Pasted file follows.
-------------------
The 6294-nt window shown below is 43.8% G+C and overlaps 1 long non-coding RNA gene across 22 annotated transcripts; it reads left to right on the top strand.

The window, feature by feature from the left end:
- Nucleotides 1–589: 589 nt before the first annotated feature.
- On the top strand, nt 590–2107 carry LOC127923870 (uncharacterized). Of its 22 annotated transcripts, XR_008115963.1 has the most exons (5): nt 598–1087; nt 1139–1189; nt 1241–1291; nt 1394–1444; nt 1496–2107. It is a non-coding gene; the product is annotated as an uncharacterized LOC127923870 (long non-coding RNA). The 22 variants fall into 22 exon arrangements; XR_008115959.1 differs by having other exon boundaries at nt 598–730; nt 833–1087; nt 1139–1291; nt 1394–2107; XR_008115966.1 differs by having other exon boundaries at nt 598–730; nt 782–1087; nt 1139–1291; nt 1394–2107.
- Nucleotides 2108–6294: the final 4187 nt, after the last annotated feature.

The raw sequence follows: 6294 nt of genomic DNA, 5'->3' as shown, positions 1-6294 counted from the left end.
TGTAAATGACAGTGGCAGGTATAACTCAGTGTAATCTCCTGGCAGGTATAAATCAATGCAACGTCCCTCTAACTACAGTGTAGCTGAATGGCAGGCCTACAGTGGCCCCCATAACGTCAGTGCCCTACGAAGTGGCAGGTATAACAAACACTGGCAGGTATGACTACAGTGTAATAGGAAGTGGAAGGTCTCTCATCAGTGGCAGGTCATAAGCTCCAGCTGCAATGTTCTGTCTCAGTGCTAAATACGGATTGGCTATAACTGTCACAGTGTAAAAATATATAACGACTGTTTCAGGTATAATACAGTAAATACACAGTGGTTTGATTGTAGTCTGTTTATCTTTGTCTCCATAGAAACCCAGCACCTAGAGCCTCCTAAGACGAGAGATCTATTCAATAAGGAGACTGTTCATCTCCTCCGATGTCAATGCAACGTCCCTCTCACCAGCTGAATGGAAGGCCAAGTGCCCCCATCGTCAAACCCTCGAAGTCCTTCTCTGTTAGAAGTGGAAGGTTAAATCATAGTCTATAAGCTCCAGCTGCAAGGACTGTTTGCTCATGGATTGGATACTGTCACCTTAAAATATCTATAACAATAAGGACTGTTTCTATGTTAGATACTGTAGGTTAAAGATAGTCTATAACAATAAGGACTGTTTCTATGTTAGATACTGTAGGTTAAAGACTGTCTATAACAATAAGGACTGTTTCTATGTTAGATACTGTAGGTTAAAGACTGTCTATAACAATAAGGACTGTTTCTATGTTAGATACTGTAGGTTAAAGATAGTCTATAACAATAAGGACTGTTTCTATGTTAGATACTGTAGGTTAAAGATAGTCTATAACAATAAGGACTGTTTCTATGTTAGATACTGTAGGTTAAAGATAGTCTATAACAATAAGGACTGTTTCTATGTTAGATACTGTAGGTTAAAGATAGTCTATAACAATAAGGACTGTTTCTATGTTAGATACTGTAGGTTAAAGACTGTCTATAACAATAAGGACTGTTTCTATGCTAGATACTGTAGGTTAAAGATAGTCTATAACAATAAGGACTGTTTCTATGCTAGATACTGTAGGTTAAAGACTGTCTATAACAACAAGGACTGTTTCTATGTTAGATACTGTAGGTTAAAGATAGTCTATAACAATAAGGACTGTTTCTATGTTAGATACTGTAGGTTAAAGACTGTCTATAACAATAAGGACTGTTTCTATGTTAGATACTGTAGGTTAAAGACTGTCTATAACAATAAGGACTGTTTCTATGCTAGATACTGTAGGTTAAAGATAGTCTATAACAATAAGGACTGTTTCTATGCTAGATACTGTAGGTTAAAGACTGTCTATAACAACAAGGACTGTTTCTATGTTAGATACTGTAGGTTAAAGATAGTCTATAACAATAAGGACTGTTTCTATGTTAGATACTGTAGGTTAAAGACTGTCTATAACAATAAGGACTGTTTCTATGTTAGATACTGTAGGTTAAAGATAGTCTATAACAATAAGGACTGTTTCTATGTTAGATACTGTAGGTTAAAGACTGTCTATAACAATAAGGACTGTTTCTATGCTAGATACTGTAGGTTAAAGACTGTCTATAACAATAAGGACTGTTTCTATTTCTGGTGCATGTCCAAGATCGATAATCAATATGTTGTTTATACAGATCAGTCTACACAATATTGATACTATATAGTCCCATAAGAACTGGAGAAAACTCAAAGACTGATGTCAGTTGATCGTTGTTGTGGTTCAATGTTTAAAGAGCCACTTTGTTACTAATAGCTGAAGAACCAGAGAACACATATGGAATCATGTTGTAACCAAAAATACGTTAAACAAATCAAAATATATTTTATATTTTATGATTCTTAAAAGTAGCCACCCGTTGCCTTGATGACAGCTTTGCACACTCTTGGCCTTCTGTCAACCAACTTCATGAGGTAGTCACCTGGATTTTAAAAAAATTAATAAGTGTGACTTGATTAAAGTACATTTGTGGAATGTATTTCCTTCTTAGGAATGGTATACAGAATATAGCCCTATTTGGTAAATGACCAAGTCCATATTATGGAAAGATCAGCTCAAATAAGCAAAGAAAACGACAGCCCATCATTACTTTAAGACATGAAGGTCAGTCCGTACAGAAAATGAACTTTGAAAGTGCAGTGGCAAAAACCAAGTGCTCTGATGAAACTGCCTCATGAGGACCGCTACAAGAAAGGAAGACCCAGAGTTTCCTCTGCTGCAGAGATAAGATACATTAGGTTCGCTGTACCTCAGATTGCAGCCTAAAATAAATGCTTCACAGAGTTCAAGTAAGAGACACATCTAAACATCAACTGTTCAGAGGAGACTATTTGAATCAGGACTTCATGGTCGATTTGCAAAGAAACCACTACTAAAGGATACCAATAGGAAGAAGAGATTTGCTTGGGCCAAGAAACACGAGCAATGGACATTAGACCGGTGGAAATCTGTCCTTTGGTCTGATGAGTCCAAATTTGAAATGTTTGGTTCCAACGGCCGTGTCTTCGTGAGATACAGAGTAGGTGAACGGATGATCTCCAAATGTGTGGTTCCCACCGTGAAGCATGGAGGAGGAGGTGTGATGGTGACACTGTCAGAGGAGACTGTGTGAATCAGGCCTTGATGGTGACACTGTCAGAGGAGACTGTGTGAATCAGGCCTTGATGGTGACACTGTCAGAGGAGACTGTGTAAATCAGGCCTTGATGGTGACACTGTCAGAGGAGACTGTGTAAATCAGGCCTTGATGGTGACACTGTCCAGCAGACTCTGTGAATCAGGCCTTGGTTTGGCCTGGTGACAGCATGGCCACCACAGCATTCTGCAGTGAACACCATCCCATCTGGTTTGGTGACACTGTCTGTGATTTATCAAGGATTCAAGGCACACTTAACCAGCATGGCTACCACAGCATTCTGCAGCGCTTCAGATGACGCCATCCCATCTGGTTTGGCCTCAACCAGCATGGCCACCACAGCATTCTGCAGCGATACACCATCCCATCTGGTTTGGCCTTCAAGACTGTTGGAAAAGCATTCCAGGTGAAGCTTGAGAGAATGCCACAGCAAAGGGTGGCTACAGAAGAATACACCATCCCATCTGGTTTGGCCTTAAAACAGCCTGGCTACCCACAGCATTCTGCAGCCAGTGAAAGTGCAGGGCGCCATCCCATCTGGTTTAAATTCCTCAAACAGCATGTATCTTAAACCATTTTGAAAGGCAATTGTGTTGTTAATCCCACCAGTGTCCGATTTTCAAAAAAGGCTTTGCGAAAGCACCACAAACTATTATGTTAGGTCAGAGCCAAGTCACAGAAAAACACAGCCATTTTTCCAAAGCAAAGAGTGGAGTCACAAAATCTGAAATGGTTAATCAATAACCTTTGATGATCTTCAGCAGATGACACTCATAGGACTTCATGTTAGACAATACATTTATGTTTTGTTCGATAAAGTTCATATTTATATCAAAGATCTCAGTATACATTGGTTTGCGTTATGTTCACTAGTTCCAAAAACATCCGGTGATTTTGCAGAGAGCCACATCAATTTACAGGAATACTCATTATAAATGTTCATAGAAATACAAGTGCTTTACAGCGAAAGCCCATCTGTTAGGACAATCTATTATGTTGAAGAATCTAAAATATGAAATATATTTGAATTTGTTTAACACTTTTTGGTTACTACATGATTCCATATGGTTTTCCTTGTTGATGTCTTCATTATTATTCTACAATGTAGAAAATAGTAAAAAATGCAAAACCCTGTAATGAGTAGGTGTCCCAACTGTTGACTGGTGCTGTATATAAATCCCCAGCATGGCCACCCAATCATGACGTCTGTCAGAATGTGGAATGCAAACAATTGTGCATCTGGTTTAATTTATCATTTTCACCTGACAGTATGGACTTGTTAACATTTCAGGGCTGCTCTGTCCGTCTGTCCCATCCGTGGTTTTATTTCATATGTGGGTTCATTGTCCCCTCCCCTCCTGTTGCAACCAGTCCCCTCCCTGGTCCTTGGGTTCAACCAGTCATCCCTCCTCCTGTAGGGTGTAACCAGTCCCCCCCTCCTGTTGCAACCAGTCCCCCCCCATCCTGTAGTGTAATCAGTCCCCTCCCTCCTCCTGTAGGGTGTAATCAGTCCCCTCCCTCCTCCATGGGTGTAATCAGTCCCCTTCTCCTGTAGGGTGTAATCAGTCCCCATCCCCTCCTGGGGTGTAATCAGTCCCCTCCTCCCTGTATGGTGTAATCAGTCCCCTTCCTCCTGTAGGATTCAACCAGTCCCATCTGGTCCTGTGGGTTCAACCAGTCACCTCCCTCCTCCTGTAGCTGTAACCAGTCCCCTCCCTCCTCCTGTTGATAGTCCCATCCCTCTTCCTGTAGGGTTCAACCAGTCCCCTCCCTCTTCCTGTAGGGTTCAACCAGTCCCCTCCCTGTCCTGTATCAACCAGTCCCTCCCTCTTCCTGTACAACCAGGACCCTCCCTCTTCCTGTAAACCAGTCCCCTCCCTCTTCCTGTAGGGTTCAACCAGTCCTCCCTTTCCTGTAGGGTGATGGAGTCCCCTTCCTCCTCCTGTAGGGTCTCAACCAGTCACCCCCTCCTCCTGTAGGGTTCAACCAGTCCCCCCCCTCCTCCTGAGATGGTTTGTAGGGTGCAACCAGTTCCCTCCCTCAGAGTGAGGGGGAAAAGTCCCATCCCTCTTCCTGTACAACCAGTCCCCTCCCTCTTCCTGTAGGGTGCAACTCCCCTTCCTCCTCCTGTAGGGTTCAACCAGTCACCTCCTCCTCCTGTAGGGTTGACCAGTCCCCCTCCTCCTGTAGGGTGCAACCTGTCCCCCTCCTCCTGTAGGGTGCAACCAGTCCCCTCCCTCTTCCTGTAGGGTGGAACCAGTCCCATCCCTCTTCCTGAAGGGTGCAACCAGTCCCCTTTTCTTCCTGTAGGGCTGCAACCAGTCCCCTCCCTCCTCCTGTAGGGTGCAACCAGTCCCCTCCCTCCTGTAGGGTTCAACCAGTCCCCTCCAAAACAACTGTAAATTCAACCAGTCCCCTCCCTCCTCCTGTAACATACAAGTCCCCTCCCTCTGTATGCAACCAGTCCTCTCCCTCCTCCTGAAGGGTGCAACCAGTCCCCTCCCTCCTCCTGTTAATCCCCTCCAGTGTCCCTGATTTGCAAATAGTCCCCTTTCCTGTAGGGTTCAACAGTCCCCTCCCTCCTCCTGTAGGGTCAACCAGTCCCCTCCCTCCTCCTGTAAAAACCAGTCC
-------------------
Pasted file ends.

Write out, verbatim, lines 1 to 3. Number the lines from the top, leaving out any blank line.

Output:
The 6294-nt window shown below is 43.8% G+C and overlaps 1 long non-coding RNA gene across 22 annotated transcripts; it reads left to right on the top strand.

The window, feature by feature from the left end:
- Nucleotides 1–589: 589 nt before the first annotated feature.